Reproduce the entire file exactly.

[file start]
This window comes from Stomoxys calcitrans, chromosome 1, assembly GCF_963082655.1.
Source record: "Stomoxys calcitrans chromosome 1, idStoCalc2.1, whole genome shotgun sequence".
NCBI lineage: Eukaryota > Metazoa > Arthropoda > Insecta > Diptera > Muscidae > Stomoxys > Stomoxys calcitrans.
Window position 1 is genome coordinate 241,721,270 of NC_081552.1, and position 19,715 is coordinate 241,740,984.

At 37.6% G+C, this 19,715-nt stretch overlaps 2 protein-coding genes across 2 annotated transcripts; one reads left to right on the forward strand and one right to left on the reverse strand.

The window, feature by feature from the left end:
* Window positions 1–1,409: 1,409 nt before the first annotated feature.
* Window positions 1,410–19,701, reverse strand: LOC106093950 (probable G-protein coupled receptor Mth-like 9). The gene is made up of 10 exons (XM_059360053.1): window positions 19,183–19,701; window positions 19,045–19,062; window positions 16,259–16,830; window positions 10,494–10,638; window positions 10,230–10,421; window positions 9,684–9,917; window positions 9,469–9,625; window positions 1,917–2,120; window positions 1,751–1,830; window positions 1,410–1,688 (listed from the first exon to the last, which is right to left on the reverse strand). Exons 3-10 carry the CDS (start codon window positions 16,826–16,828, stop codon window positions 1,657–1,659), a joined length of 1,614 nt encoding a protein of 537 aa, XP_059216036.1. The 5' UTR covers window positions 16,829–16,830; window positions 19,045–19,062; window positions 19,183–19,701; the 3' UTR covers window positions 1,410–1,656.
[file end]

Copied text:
This window comes from Stomoxys calcitrans, chromosome 1, assembly GCF_963082655.1.
Source record: "Stomoxys calcitrans chromosome 1, idStoCalc2.1, whole genome shotgun sequence".
NCBI lineage: Eukaryota > Metazoa > Arthropoda > Insecta > Diptera > Muscidae > Stomoxys > Stomoxys calcitrans.
Window position 1 is genome coordinate 241,721,270 of NC_081552.1, and position 19,715 is coordinate 241,740,984.

At 37.6% G+C, this 19,715-nt stretch overlaps 2 protein-coding genes across 2 annotated transcripts; one reads left to right on the forward strand and one right to left on the reverse strand.

The window, feature by feature from the left end:
* Window positions 1–1,409: 1,409 nt before the first annotated feature.
* Window positions 1,410–19,701, reverse strand: LOC106093950 (probable G-protein coupled receptor Mth-like 9). The gene is made up of 10 exons (XM_059360053.1): window positions 19,183–19,701; window positions 19,045–19,062; window positions 16,259–16,830; window positions 10,494–10,638; window positions 10,230–10,421; window positions 9,684–9,917; window positions 9,469–9,625; window positions 1,917–2,120; window positions 1,751–1,830; window positions 1,410–1,688 (listed from the first exon to the last, which is right to left on the reverse strand). Exons 3-10 carry the CDS (start codon window positions 16,826–16,828, stop codon window positions 1,657–1,659), a joined length of 1,614 nt encoding a protein of 537 aa, XP_059216036.1. The 5' UTR covers window positions 16,829–16,830; window positions 19,045–19,062; window positions 19,183–19,701; the 3' UTR covers window positions 1,410–1,656.